Apple's Announcements at a Glance

A new iPad, slick apps, and a rev of Apple TV made up the bulk of Apple's big announcements Wednesday.

A New Everything

On Wednesday, Apple announced a new iPad, whose name is simply “the new iPad,” not the iPad 3 or iPad HD. The third-generation iPad launches on March 16 and has the same pricing as previous versions: $499 for a 16 GB model, $599 for 32 GB and $699 for 64 GB, plus an extra $130 for 4G.

Here's what's new with the next iPad, along with Apple's other announcements.

The New iPad: Retina Display

Apple describes a “Retina Display” as one whose pixels can't be distinguished by the human eye. Although the new iPad's 2048-by-1536 resolution screen has a lower pixel density than that of the iPhone 4S--264 ppi compared to 326 ppi--Apple still says it's a Retina Display because users tend to hold it a few inches farther away, where pixels blend together.

Third-party developers will have to tweak their apps to accommodate the higher resolution, but the new iPad's built-in apps are already optimized.

The New iPad: Camera

The rear-facing camera inside the new iPad is now bumped to 5-megapixels, with ƒ/2.4 aperture and a hybrid infrared filter that supposedly makes for more accurate colors. The technology is similar to that of the iPhone 4S 8-megapixel camera, but with no flash for low-light photos.

The new iPad's front facing camera is the same as last year's model, with VGA resolution and video up to 30 frames per second.

The New iPad: Performance

Apple uses its own processors for its iOS devices, and the latest iPad is no different. The new A5x chip combines a dual-core processor with quad-core graphics. According to Apple, the A5x provides four times the performance of Nvidia's quad-core Tegra 3 processor for games like Infinity Blade: Dungeons.

The New iPad: 4G

Apple's joining the 4G LTE bandwagon with the new iPad, which will be available for both AT&T's and Verizon's networks. Maximum theoretical speeds are 73 Mbps, although actual speeds are likely to be much lower. 4G subscribers will be able to turn the iPad into a hotspot for up to five other devices. The 4G LTE iPad will cost an extra $130 over the Wi-Fi model, plus the price of data. AT&T's plans start at $15 per month for 250 MB and Verizon's start at $30 per month for 2 GB.

The New iPad: Battery

As with the iPad 2, the new iPad gets 10 hours of battery life on its built-in, 42.5 watt-hour rechargeable lithium polymer battery. That estimate includes surfing the web on Wi-Fi, watching video or listening to music, though in standby mode the iPad should last much longer. With 4G turned on, the iPad lasts for nine hours on a charge.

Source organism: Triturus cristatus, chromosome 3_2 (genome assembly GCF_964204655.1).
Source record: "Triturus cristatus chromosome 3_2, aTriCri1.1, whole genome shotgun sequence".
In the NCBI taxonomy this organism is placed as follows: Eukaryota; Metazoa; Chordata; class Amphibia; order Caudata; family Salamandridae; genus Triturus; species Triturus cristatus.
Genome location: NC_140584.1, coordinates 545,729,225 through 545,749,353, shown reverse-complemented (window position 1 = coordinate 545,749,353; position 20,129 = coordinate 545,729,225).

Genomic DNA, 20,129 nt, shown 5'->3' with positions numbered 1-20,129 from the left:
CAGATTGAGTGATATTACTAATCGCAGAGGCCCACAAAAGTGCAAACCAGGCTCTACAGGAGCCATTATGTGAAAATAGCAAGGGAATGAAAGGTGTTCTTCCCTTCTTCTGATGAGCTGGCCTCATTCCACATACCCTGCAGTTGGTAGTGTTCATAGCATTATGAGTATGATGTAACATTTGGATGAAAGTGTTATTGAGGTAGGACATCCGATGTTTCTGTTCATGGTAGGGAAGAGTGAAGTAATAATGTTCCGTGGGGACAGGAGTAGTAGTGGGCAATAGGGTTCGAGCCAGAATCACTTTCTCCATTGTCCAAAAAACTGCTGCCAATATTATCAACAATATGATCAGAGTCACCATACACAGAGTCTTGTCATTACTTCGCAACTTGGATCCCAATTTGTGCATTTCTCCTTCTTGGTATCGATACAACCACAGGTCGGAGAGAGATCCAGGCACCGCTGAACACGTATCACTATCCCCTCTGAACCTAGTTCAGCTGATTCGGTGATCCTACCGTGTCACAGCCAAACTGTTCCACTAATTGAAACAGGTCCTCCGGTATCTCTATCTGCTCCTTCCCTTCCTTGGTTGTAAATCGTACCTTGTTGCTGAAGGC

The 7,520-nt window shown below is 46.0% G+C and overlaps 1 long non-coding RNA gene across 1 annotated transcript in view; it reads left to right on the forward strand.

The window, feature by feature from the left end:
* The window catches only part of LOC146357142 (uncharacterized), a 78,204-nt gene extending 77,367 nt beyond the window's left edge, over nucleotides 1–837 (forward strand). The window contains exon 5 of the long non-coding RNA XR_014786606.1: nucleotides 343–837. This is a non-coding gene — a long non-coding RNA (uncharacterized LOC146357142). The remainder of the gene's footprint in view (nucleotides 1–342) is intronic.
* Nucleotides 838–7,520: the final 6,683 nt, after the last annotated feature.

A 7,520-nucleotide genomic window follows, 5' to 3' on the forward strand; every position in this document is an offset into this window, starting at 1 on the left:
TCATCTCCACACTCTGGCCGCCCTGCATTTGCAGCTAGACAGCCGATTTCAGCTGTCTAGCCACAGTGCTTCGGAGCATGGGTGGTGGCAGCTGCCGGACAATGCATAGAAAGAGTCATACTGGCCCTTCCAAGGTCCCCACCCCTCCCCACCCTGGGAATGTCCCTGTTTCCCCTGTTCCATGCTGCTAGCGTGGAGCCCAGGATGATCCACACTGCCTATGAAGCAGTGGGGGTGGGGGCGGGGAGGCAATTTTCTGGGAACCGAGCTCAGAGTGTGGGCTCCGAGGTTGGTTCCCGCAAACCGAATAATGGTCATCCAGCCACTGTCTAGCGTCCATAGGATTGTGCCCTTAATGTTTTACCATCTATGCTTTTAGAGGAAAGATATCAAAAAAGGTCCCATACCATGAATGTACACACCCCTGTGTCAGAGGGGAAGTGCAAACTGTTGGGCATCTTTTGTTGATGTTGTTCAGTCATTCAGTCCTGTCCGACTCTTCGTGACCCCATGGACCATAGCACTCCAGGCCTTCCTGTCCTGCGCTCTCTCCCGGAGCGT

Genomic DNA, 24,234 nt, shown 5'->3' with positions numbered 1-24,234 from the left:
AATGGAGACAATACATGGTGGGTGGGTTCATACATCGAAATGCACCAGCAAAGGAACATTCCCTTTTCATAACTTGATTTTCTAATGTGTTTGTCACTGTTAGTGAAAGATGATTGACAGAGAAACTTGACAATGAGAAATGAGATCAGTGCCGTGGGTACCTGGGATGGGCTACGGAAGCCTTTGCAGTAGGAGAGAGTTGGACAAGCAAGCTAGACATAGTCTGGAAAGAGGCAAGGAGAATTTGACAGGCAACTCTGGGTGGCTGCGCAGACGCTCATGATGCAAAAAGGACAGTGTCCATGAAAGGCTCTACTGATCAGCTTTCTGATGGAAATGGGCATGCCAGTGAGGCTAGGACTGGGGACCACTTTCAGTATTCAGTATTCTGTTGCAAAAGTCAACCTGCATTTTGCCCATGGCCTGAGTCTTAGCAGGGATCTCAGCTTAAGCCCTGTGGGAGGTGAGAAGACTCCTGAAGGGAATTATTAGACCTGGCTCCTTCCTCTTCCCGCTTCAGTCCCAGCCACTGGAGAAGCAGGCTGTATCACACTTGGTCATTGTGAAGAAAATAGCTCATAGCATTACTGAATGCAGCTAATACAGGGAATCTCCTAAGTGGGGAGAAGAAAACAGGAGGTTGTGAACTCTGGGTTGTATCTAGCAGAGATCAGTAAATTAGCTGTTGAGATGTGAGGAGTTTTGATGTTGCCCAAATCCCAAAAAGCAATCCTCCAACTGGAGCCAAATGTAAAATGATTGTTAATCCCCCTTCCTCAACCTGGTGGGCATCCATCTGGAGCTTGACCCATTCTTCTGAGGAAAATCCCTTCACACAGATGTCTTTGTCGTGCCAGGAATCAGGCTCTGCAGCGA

The New iPad: iPhoto

Joining GarageBand and iMovie in Apple's iLife suite, iPhoto lets you brush adjustments onto an image with your finger, apply effects and create photo journals. The app works with the iPad 2 or later, or the iPhone 4 or later--sorry, original iPad owners--and is available in the App Store for $4.99.

The New iPad: iPhoto (Continued)

The new iPhoto app lets you apply gradients, tilt shifts, watercolor effects and vintage photo filters with just a couple taps of the screen. After editing, you can post photos to Twitter, Flickr or Facebook. Your move, Instagram.

The New iPad: iLife Suite

GarageBand and iMovie are getting some enhancements to round out the iLife suite. GarageBand now includes violins and lets users edit MIDI notes, while a new “Jam Session” mode keeps up to four iOS devices in sync. Mixes can be shared on Facebook, YouTube or SoundCloud, and synced across devices with iCloud.

For iMovie, there's a new Movie Trailers mode that sets home videos to pre-made templates. Exported videos now support 1080p, and can be shared to YouTube, Vimeo or Facebook.

The New iPad: iWork Suite

Apple's iWork suite is getting some new goodies as well. Pages now allows for 3D charts and graphs, and Keynote includes some new transitions, such as Wipe, Swing and Fade Through Color. And of course, the apps are all optimized for the new iPad's Retina display.

The New iPad: Dictation

Siri hasn't found her way to the iPad yet, but in the meantime, there's voice dictation. Just tap the microphone icon on the new iPad's software keyboard and start turning your words into text. It works with third-party apps as well as Apple's built-in programs.

Apple TV: Going 1080p

The new Apple TV looks like the old one, and costs the same at $99, but it gains support for 1080p video, and has a new interface that give more prominence to third-party apps. It'll be available on March 16.

Apple TV: iCloud Movies

Apple's iTunes in the Cloud service now supports movies, so users can buy a movie once and stream it to any device, with no need to transfer files back and forth or keep a copy stored locally.

Apple TV: New Interface

The new Apple TV interface takes visual cues from iOS, including apps for Netflix’s streaming catalog, live sports from MLB, NBA and NHL as well as Internet content from Vimeo, YouTube and Flickr.

Siri Learns Japanese

As part of iOS 5.1, Apple added Japanese language support for the iPhone 4S’s artificially intelligent assistant. Still no Scottish, though.

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